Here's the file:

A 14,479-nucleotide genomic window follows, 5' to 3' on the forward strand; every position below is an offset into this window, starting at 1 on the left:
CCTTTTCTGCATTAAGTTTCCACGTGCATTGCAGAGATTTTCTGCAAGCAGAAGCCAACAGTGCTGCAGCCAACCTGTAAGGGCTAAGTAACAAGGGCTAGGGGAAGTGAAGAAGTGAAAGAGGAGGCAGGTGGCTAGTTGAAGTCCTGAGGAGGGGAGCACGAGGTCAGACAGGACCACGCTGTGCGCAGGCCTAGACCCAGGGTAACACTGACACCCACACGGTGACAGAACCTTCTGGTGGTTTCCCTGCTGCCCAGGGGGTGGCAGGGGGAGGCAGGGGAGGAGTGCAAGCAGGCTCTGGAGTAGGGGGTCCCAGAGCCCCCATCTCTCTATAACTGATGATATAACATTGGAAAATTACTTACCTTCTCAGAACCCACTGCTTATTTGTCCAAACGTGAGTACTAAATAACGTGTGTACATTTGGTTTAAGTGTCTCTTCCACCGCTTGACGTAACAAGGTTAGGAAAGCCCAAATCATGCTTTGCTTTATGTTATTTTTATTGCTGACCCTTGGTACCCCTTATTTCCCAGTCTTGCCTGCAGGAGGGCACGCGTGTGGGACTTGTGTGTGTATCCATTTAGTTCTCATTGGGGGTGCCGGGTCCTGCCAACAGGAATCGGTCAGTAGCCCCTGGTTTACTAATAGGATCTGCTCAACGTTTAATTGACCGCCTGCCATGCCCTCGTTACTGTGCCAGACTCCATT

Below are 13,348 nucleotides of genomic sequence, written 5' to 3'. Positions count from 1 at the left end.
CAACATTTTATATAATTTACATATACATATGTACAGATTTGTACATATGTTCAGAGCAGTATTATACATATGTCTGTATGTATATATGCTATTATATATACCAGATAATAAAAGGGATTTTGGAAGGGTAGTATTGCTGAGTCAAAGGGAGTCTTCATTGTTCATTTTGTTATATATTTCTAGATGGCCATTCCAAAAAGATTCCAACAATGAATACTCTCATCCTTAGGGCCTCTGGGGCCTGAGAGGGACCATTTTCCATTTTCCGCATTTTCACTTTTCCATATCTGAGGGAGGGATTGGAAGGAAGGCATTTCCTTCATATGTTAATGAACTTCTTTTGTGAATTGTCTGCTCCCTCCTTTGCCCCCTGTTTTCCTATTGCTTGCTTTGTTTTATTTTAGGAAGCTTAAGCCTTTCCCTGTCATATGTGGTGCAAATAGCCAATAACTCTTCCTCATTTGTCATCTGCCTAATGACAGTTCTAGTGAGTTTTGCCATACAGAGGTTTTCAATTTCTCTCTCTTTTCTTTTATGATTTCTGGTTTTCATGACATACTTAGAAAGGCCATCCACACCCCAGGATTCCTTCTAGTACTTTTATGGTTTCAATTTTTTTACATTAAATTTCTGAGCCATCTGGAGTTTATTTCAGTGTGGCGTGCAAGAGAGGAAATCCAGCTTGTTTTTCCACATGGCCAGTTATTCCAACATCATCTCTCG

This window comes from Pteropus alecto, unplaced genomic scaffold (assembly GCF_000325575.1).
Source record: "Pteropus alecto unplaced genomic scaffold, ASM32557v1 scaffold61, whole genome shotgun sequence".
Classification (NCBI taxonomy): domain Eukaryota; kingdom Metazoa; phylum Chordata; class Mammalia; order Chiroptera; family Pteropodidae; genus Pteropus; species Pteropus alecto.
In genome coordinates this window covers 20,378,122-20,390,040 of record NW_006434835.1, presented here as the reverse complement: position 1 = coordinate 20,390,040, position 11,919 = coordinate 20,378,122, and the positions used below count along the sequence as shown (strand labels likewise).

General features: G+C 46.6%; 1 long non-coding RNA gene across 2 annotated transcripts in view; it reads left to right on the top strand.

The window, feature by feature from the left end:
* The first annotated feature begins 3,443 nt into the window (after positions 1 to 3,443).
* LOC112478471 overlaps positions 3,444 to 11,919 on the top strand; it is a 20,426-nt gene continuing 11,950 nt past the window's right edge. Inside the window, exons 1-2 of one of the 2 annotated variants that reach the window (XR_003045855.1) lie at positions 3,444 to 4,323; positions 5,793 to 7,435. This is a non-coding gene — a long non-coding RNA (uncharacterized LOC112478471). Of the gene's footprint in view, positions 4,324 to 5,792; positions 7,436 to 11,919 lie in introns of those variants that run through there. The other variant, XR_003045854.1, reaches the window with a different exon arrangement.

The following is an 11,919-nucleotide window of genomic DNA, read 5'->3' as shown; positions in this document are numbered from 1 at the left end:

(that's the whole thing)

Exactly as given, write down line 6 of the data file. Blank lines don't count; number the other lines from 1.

Source record: "Pteropus alecto unplaced genomic scaffold, ASM32557v1 scaffold61, whole genome shotgun sequence".